Jamaican jazz guitar wizard, founding father of ska, and all-round music legend Ernest Ranglin doesn't put his seal of approval on any old album. So the presence of his handwritten sleeve notes praising the debut from former Aswad member Clifton "Bigga" Morrison's Skatroniks Jamaica tells you all you need to know.
Featuring a crack team of seasoned musicians (Bigga on keys and vocals, Don Chandler on bass, Kendrick Rowe and Tony Uter on drums and percussion, Alan Weekes on guitar, and hornsmen Brian and Trevor Edwards and Jay Phelps), Skalsa #1 reminds us why the first Jamaican beat to "go international" sounded so good.
From the hissing hi-hat sound of first track Forward Ever, it's immediately apparent that Skatroniks are the real deal. Yet there's little time to think as Chandler's pumping basslines propel you to the dancefloor, while Edwards, Edwards and Phelps' machine-gun horn play fills the air.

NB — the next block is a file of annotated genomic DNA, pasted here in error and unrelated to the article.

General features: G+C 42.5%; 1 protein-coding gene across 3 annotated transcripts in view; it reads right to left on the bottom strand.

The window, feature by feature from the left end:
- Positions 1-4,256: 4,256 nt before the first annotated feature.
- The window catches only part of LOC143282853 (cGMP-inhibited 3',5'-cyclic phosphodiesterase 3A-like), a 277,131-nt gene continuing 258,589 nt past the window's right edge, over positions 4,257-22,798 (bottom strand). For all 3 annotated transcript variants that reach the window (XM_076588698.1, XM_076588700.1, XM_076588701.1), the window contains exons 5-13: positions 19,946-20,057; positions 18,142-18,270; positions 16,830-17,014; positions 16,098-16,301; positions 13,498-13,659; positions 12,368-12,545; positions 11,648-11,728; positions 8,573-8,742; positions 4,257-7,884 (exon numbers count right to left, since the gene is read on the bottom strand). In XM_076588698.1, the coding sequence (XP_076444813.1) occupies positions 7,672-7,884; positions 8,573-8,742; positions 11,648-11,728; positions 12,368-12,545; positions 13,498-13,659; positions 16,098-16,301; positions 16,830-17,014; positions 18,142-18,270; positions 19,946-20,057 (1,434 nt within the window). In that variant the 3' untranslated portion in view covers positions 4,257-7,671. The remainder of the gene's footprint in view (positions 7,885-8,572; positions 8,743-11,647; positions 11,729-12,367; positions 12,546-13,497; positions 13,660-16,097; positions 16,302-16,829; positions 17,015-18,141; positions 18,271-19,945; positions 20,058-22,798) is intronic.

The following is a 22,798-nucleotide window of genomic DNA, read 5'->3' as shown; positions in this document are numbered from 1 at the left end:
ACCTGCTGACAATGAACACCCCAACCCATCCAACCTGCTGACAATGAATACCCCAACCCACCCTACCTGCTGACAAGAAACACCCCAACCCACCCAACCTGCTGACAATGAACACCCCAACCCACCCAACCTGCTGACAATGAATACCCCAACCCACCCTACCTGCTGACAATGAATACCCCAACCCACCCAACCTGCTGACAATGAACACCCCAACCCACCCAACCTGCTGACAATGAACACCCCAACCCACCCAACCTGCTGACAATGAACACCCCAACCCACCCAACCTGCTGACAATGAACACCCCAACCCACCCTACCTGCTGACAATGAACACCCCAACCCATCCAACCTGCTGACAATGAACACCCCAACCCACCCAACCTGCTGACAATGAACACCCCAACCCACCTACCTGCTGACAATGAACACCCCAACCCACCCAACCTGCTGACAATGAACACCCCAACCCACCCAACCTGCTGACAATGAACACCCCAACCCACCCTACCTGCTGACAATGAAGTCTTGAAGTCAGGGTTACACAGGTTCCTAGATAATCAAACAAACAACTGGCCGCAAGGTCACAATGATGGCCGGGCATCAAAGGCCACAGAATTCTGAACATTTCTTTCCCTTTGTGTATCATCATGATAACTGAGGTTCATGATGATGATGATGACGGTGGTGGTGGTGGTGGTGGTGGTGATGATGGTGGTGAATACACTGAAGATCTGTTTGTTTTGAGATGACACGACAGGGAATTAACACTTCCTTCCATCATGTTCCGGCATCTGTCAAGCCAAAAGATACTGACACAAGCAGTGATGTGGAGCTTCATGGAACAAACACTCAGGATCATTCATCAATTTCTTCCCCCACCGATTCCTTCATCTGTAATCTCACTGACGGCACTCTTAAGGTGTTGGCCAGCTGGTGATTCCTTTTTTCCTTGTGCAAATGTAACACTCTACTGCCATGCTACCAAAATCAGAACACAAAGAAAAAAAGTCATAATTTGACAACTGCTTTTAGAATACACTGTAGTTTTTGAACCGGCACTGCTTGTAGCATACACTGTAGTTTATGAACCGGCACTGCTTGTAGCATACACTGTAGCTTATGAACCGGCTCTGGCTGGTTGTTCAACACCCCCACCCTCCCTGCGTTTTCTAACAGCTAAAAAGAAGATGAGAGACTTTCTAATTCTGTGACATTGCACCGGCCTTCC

And although the album tips its pork pie to the ska masters, such as the late great Don Drummond on the Addis Ababa-reminiscent Flight to Ethiopia, it showcases a surprisingly versatile range of other sounds. We hear the shuffle boogie of the pre-ska era (Diurnal & Nocturnal); militant late-70s UK dub (Steppas); a 50/50 Afro-Cuban/Jamaican fusion (the title-track); and foundation Count Ossie-style nyabinghi drumming (closer, Yah-so).
The original dirty ska sound, fetishised by retro acts and vintage music collectors, was also a straitjacket caused by basic recording facilities which some early players, weaned on smooth Latin Jazz, wished to escape. Morrison and engineer Curtis Lugay steer the right course between false roughage and a too-slick approach where all verve is lost.
After six decades in the business, Ernest knows a quality album when he hears it. In a world where many pretenders play a diluted form of ska music, this supergroup mixes it with its natural allies and shows us how it's done.